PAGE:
“The way not to raise money is not to spend money. Do everything as cheaply as you possibly can. What you want in a startup is this feeling of cheap and hip. Not miserly cheap, but cool, bohemian cheap.”

Joshua Schachter, del.icio.us

Livingston: “Why did you choose not to focus full-time on del.icio.us and what finally tipped the scale?”

Schachter: “The economics didn’t make sense. It still made sense to keep the day job. (…)”

“There’s a great deal of crap that has to be executed better than competently that is no value for you to actually do yourself. So outsource that.”

Constraints breed creativity. So now, instead of only having 15 minutes two or three times a week, it would be more like, “I have the entire day to work on it, very day.” I don’t work in bursts like that. I do a little bit of work and then go wander around the city adn come back. Then work all night.”

Livingston: “What do you think about technical founders versus business people founders?

Schachter: “I have never had a grate deal of trust for people who don’t execute on core ideas. (…) So if you are someone who can’t execute and all you can do is come up with ideas, how do you know if they are any good? You don’t really know if it’s a good idea until you’ve executed it. You need to understand the cost of execution and so on.”

Mark Fletcher, Bloglines (This guy made me super happy; we have a lot in common and he’s been successful, so that’s great to know)

“I guess my advice is: solve a problem that you have, first and foremost, and chances are, other people may have the same problem.”

“Doing startups like this is so cheap that it just doesn’t require a lot of money. I think I put in a total of $200,000. And I didn’t do it nearly as smartly as I could have. I ended up buying all the computers. My recommendation would be: don’t buy any computers. Just use the virtual dedicated hosting services.


With ONElist, we didn’t own machines until years into the company. We did the virtual dedicated hosting thing. So we had 40 or 50 machines at Digital Nation in Virginia, that we had never seen. Which is smarter.”

“But there was no planning. It was just me trying to solve my own problem.”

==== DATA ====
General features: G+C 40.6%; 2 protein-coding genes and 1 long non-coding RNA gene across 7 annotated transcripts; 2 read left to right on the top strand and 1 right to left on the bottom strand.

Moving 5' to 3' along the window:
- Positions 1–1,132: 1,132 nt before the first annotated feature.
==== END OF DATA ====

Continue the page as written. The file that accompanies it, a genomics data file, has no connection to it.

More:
“Because I fully believed in the thesis of ‘these companies can be really cheap to run if you do it with even just a little bit of intelligence.'”

“So just get something out there. If you find really early version of ONElist or Bloglines on archive.org, the websites are horrible. They are crap, they don’t have any features, they just try to do one thing. (…) It’s critical just to get something out quickly. Just to start shipping and then you can iterate. Because shipping is just this huge hurdle.”

“I also think a lot of people don’t know about all these outsourcing sites, which are absolutely wonderful. (…) I put up a proposal on eLance and ended up working with some lady in Australia, who turned things around in 6 hours for $50. So sites like that are so amazingly powerful, which is just one more reason why it’s really easy to do very small companies (…)”

Livingston: “Can you remember any moments in ONElist that where harrowing?”

Fletcher: “Sure. Many times. The first year especially when I was still working the full-time jo at Sun and doingt this on the side.”

Livingston: “You were still working?”

Fletcher: “Oh yeah, did I forget to mention that? In most aspects of at least my fiscal life, I’m very conservative. I had a mortgage and didn’t want to take the leap of faith to do this without a salary, and so I started ONElist while I was still working full-time at Sun and did that for the first year.”

Caterina Flake, Flickr

The money was scarce, but I’m a big believer that constraints inspire creativity. The less money you have, the fewer poeple and resources you have, the more creative you have to become. I think that had a lot to do with why we were able to itreate and innovate so fast.”